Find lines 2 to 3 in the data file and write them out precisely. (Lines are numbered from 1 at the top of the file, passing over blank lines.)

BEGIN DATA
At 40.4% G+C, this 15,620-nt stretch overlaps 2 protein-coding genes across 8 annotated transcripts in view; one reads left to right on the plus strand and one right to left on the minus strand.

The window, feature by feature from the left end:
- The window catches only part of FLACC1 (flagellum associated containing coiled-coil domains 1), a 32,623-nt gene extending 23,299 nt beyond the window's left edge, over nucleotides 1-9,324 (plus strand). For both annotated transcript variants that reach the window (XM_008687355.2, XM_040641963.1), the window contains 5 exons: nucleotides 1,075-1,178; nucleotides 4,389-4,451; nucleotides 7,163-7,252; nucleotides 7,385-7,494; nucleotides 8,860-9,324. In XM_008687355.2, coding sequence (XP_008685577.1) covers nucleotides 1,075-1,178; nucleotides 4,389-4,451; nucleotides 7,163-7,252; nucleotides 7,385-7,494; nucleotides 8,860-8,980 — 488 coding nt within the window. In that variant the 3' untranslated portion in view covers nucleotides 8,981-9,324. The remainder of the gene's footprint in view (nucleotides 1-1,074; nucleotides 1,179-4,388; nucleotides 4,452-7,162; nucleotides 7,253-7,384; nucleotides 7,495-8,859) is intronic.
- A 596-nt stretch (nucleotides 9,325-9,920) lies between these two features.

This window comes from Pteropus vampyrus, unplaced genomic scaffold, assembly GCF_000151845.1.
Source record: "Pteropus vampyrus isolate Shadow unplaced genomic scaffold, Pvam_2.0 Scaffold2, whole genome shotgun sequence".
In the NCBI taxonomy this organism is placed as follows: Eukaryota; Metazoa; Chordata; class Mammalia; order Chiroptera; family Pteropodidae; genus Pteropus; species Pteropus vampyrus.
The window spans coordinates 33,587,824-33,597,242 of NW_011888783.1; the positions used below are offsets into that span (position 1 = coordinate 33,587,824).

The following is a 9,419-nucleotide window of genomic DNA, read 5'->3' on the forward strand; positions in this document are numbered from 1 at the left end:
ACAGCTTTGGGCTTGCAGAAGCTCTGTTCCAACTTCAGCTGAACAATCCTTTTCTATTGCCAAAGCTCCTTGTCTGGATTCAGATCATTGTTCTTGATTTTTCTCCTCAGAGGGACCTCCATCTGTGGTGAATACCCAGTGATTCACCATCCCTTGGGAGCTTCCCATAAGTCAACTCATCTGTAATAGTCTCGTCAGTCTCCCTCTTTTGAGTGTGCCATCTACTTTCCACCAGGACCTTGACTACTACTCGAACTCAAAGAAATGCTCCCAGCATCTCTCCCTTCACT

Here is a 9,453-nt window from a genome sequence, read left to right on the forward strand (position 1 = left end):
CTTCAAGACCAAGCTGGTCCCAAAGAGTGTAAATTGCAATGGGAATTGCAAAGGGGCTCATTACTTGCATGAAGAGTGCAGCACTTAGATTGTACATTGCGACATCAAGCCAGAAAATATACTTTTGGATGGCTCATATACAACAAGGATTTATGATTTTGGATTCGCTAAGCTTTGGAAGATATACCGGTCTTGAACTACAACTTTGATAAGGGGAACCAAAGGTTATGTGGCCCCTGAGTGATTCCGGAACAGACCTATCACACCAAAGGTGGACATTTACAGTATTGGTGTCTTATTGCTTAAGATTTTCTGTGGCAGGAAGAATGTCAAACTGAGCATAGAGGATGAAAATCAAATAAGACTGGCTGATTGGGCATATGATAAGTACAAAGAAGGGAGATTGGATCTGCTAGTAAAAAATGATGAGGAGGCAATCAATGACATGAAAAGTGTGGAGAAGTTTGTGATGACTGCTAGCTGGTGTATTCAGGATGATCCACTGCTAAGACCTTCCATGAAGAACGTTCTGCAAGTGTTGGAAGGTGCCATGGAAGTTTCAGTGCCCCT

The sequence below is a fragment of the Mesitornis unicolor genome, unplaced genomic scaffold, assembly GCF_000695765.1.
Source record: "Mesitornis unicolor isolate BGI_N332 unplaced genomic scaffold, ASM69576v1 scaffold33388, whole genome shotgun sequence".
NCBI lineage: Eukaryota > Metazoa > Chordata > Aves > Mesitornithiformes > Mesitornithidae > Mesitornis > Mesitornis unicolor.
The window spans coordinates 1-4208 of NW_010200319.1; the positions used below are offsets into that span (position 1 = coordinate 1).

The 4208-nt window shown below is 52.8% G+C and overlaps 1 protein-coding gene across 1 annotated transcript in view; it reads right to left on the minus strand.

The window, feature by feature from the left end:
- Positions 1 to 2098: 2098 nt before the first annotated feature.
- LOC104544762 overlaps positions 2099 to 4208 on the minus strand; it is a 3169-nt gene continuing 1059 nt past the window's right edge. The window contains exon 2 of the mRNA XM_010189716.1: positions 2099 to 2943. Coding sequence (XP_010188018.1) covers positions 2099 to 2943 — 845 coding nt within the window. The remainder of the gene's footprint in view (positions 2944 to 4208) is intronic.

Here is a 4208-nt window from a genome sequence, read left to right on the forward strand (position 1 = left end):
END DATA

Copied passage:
The window, feature by feature from the left end:
- The window catches only part of FLACC1 (flagellum associated containing coiled-coil domains 1), a 32,623-nt gene extending 23,299 nt beyond the window's left edge, over nucleotides 1-9,324 (plus strand). For both annotated transcript variants that reach the window (XM_008687355.2, XM_040641963.1), the window contains 5 exons: nucleotides 1,075-1,178; nucleotides 4,389-4,451; nucleotides 7,163-7,252; nucleotides 7,385-7,494; nucleotides 8,860-9,324. In XM_008687355.2, coding sequence (XP_008685577.1) covers nucleotides 1,075-1,178; nucleotides 4,389-4,451; nucleotides 7,163-7,252; nucleotides 7,385-7,494; nucleotides 8,860-8,980 — 488 coding nt within the window. In that variant the 3' untranslated portion in view covers nucleotides 8,981-9,324. The remainder of the gene's footprint in view (nucleotides 1-1,074; nucleotides 1,179-4,388; nucleotides 4,452-7,162; nucleotides 7,253-7,384; nucleotides 7,495-8,859) is intronic.